2. 1. To be honest I knew a lot of things that was discussed and pointed out in the book. I am a waiter at a well known restaurant, and I tend to see many things that go on at a daily basis. I feel that I do not have what it takes to be a chef. For instance, there is so much stress and perfection their needs to be in order to reach that top of the line food. I am not so patient and passionate for the love of creating food, so I believe I'm not capable of becoming a chef.
    2. A sous chef provides as much leadership needed because they are the second in command. They are the ones who help the head chef by commanding and making sure everything goes well. The sous chef will eventually be really close to the head chef because they have to spend time together like crazy. Steven was a great sous chef, he helped Bourdain in everything and they spent so much time until Steven left after having his own kitchen. A sous chef teaches the values of becoming the sous chef.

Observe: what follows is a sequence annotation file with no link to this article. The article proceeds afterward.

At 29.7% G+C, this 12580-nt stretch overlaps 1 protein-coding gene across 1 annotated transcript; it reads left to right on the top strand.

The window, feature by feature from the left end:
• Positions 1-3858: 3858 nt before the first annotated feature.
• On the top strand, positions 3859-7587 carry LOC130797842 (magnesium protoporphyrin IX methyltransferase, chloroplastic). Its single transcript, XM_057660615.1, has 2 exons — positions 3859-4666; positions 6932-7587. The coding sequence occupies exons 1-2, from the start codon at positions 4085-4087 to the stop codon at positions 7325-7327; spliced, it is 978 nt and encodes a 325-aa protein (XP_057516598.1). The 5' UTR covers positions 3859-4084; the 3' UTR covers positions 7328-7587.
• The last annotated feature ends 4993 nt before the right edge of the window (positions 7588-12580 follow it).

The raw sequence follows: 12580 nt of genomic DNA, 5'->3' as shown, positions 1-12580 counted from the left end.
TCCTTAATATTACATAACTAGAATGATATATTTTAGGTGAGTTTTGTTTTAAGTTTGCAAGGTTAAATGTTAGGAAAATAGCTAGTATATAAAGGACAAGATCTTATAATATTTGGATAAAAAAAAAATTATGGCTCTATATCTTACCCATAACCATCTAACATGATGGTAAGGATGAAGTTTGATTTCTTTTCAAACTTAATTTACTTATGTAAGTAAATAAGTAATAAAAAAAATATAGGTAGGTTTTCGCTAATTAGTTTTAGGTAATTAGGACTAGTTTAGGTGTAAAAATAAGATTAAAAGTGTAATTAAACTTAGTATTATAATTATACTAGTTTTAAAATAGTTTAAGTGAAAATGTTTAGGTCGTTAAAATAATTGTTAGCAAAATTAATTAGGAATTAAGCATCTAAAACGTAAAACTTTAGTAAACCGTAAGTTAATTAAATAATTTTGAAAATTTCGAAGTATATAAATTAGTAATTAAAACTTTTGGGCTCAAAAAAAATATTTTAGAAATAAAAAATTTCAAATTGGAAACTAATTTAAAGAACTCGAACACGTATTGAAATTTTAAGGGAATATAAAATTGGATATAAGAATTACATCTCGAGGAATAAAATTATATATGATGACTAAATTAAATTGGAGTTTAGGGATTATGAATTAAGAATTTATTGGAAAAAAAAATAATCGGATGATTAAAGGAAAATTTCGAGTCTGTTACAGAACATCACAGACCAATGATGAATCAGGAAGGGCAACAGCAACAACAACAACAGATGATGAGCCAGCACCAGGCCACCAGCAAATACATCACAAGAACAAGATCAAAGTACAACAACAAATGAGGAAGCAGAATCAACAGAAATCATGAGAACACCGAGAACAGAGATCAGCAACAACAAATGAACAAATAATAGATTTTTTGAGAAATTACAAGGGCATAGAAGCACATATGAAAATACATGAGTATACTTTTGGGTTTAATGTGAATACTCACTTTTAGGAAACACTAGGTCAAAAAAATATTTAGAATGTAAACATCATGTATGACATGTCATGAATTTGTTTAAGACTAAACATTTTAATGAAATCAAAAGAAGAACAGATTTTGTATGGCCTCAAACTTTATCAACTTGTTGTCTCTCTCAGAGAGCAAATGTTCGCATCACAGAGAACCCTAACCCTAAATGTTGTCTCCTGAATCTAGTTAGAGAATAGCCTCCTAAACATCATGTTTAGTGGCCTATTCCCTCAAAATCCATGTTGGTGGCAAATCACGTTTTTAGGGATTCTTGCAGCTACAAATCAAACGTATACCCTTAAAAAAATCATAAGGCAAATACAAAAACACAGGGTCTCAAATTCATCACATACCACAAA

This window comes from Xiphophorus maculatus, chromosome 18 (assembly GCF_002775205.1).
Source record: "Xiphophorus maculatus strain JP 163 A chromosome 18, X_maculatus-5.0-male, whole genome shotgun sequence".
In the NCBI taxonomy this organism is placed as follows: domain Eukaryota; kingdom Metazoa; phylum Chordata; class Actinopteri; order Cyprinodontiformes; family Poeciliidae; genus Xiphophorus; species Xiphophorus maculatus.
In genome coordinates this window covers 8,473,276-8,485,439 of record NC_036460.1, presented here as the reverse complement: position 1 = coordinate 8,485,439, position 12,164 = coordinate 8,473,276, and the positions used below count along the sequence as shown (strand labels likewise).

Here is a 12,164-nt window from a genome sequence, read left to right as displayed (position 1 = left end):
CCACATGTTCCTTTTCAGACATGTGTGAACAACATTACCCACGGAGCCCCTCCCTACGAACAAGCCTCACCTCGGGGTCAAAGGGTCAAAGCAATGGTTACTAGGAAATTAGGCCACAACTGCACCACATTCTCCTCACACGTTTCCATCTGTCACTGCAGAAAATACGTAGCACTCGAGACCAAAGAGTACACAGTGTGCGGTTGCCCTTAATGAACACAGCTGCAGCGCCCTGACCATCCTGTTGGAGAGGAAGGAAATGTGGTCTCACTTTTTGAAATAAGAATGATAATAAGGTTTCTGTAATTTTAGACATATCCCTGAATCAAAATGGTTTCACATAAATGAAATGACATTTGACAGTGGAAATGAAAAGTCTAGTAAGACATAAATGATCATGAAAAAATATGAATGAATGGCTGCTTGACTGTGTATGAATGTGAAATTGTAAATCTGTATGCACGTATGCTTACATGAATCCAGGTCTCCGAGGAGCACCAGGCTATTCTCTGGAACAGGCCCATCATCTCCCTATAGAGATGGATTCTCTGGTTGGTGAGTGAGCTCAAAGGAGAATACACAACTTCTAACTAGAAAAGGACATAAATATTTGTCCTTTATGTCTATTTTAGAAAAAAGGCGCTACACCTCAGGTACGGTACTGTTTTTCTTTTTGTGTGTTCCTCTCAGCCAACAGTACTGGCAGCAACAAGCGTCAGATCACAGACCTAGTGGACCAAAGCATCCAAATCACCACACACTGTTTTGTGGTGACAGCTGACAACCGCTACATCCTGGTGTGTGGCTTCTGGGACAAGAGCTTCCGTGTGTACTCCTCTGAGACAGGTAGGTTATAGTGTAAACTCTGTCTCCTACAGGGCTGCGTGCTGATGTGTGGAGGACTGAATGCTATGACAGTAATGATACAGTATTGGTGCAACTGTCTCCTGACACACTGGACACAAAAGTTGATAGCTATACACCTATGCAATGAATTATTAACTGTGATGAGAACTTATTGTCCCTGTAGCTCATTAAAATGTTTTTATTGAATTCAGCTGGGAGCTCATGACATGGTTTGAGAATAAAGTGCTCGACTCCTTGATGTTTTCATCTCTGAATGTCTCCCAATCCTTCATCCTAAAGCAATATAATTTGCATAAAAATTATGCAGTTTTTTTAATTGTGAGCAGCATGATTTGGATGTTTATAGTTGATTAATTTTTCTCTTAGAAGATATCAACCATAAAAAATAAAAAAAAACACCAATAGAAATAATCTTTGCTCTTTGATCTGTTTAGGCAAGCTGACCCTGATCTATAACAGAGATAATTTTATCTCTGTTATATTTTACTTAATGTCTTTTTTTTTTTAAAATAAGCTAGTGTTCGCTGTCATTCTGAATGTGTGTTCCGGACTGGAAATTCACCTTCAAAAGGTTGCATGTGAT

3. Cook talk and talking with my friends have some similarities. Its they way to talk to one another during a day at work or other locations. Cook talk was created in the kitchen basically learned by mixing languages together and saying them to the next. After that keeps going it passes on to future employees. My friends often do the same, while we are at the park there is always one person speaking english then spanish and then gibberish. We often laugh at him but hey its life. This is created by one listening from another person and often learning it and mimicking it.

  3. 1. After reading, while all the points he stated were presented earlier in the book what I found applicable to me was his ability to process this in his brain, in a short period of time, while his other senses are doing other tasks. While my brain can function like this in order to organize myself (for the most part) personally, I not sure i'm capable of doing this to tend to a large group of people, let alone wrapping my life around their next move.